Sharma’s area of research examines how lakes worldwide respond to climate change, including rapid ice loss, warming water temperatures, degrading water quality and changing fish distributions. The work performed in her lab involves predicting the effects of environmental stressors, such as invasive species and habitat alteration, on lakes. This important research highlights the real-life repercussions of climate change, which can inspire others to seek out ways to create a more sustainable future.

“I am lucky to have a wonderful lab. I work with amazing students and postdocs. They make my work life fun and intellectually stimulating as I learn a lot from them,” said Sharma.

Outside of her research and role as supervisor, Sharma is an active member of the community. She currently holds the position of vice-Chair of the Royal Canadian Institute for Science, a charity committed to science public engagement, which demonstrates her dedication to science communication. Moreover, she is also the founder and Chair of SEEDS at York University, an outreach program that provides refugee children who have recently arrived in Canada with additional educational opportunities in science and math.

“As a Provostial Fellow, Dr. Sharma has been working on a University-wide engagement strategy to build partnerships that focus on access to clean water, and in that sense is really taking hold of York’s commitment in the University Academic Plan to further the UN [United Nations] Sustainable Development Goals,” said Dean and Associate Vice President Graduate Thomas Loebel.

The Supervisor of the Year Award acts as a way to acknowledge dedication displayed by faculty who exemplify all the characteristics of an outstanding role model. “[Sharma] has enriched the lives of her postdoctoral Fellows. Her investment and commitment serve as a model for others to follow.  She embodies the award’s dedication to mentorship creativity, excellence, and dedication,” said Loebel.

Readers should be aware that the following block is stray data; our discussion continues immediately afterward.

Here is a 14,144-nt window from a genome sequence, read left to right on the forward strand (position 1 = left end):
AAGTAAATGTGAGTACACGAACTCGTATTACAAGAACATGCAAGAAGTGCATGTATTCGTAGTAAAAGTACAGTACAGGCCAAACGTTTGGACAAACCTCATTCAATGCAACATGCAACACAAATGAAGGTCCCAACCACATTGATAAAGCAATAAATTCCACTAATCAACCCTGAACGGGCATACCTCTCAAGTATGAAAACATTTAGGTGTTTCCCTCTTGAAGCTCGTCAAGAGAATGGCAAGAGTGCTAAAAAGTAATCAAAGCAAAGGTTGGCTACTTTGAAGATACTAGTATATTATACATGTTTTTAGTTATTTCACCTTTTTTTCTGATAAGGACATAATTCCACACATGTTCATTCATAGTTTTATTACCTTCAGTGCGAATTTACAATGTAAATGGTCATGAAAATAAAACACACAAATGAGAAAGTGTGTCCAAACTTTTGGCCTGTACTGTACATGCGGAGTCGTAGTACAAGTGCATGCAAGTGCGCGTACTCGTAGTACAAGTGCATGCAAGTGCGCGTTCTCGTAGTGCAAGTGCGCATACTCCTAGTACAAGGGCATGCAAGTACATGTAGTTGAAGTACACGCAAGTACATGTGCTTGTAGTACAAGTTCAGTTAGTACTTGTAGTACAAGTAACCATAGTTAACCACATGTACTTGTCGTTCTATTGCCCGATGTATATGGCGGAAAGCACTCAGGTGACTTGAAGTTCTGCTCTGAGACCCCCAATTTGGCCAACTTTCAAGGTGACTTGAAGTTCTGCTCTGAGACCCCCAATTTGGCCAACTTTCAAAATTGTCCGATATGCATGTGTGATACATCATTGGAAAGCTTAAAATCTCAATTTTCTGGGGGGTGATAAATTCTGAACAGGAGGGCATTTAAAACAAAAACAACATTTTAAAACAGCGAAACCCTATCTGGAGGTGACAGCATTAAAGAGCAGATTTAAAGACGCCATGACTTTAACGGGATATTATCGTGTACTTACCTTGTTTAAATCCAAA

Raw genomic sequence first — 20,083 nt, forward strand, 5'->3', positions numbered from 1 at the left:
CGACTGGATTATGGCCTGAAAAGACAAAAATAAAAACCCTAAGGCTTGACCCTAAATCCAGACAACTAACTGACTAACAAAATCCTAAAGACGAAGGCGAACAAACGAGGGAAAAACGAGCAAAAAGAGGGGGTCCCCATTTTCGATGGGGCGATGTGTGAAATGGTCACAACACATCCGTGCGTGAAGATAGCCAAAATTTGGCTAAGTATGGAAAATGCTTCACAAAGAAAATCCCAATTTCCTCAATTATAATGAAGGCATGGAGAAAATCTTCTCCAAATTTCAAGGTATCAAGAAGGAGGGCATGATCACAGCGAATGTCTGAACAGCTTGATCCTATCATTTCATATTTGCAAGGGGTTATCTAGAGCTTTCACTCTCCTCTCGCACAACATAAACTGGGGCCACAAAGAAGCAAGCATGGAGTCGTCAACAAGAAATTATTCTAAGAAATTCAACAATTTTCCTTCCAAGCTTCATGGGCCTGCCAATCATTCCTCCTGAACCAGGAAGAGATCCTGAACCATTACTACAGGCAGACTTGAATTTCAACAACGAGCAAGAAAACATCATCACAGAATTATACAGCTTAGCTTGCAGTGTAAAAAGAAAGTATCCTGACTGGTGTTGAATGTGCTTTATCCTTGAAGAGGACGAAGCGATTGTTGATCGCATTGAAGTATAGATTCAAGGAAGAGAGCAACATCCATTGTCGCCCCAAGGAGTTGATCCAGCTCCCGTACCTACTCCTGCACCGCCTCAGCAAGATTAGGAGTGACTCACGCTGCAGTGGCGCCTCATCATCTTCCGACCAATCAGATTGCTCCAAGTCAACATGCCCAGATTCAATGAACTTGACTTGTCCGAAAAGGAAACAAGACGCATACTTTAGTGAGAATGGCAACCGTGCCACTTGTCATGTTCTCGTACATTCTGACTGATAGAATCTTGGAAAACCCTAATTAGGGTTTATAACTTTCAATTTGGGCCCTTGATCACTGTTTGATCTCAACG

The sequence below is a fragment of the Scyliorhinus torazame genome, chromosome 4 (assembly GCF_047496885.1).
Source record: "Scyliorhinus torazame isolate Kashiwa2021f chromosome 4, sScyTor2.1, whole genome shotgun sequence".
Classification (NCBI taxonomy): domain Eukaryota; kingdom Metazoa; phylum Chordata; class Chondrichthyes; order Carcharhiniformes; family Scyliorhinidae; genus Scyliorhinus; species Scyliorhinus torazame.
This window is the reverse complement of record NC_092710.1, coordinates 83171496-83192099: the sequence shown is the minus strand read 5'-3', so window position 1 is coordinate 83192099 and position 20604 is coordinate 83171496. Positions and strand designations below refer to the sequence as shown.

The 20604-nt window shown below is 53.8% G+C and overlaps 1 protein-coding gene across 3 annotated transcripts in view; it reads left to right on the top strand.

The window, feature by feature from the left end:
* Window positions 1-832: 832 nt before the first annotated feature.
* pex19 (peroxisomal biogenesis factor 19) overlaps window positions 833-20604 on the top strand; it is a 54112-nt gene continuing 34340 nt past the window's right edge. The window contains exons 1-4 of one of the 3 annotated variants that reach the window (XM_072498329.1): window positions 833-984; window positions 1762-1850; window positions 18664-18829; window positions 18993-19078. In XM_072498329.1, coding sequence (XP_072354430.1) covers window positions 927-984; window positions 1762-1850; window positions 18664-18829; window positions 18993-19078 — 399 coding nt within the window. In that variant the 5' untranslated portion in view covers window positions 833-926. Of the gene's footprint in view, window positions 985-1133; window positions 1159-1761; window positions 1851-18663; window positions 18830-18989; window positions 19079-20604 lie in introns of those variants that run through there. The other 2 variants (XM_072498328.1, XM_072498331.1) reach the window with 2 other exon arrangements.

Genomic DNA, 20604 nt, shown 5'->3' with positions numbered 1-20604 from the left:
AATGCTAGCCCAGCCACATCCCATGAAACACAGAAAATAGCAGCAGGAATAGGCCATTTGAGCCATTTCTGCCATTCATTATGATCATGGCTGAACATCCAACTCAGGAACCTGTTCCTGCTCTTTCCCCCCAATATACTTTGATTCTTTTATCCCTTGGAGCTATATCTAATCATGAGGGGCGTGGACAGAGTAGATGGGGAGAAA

Workshop series brings SDGs to forefront of teaching and learning

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A series of one-hour workshops at York University will launch in the new year and share ways in which educators can infuse the United Nations Sustainable Development Goals (UN SGDs) into teaching and learning.

Co-developed by York’s Teaching Commons and SDGs-in-the-Classroom Curricular Innovation Hub, The Sustainable Development Goals in Teaching and Learning series launches Jan. 25, 2023 and presents five online workshops.

UN SDG wheel with the 17 SDGs

The series explores how educators might speak to the SDGs through curriculum, teaching practices, course design and assessments. The outcomes are developed to raise awareness of the importance of sustainable development and prepare students with the knowledge, skills and attributes to tackle the world’s greatest challenges.

The workshops, which run from 10 to 11 a.m., are:

The Sustainable Development Goals (SDGs)-in-the-Classroom Curricular Innovation Hub is part of the SDG Teach In, a campaign to put the SDGs at the centre of all stages of education, and across all disciplines. The SDG Teach In, hosted by Students Organizing for Sustainability United Kingdom (SOS-UK), is a student-led education charity focusing on sustainability with a belief that change is urgently needed to tackle the injustices and unsustainability in our world.

The 2023 campaign will run from March 1 to 31, 2023, and encourages educators to pledge to include the SDGs within their teaching, learning and assessment during the campaign and beyond. Educators can pledge to take part now via the SDG Teach in pledge form